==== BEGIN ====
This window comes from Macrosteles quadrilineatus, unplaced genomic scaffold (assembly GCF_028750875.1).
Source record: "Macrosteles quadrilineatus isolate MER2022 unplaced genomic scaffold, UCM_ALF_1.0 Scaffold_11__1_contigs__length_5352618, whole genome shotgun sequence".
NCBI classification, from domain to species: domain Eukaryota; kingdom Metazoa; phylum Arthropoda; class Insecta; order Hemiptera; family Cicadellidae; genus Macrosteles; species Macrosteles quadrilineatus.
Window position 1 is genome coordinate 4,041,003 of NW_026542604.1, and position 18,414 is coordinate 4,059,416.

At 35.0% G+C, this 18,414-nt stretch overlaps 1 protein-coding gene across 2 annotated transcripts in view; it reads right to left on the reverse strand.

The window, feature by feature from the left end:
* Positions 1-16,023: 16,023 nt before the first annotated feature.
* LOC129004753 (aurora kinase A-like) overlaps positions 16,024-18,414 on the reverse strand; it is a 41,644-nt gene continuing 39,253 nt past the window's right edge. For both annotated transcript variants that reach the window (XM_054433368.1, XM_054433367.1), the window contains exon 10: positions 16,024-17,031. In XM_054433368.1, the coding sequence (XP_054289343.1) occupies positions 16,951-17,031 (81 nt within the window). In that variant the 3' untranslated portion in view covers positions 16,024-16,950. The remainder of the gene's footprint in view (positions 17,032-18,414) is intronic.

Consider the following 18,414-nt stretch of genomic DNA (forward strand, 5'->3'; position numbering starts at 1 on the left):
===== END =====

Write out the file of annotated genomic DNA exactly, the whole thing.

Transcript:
This window comes from Macrosteles quadrilineatus, unplaced genomic scaffold (assembly GCF_028750875.1).
Source record: "Macrosteles quadrilineatus isolate MER2022 unplaced genomic scaffold, UCM_ALF_1.0 Scaffold_11__1_contigs__length_5352618, whole genome shotgun sequence".
NCBI classification, from domain to species: domain Eukaryota; kingdom Metazoa; phylum Arthropoda; class Insecta; order Hemiptera; family Cicadellidae; genus Macrosteles; species Macrosteles quadrilineatus.
Window position 1 is genome coordinate 4,041,003 of NW_026542604.1, and position 18,414 is coordinate 4,059,416.

At 35.0% G+C, this 18,414-nt stretch overlaps 1 protein-coding gene across 2 annotated transcripts in view; it reads right to left on the reverse strand.

The window, feature by feature from the left end:
* Positions 1-16,023: 16,023 nt before the first annotated feature.
* LOC129004753 (aurora kinase A-like) overlaps positions 16,024-18,414 on the reverse strand; it is a 41,644-nt gene continuing 39,253 nt past the window's right edge. For both annotated transcript variants that reach the window (XM_054433368.1, XM_054433367.1), the window contains exon 10: positions 16,024-17,031. In XM_054433368.1, the coding sequence (XP_054289343.1) occupies positions 16,951-17,031 (81 nt within the window). In that variant the 3' untranslated portion in view covers positions 16,024-16,950. The remainder of the gene's footprint in view (positions 17,032-18,414) is intronic.

Consider the following 18,414-nt stretch of genomic DNA (forward strand, 5'->3'; position numbering starts at 1 on the left):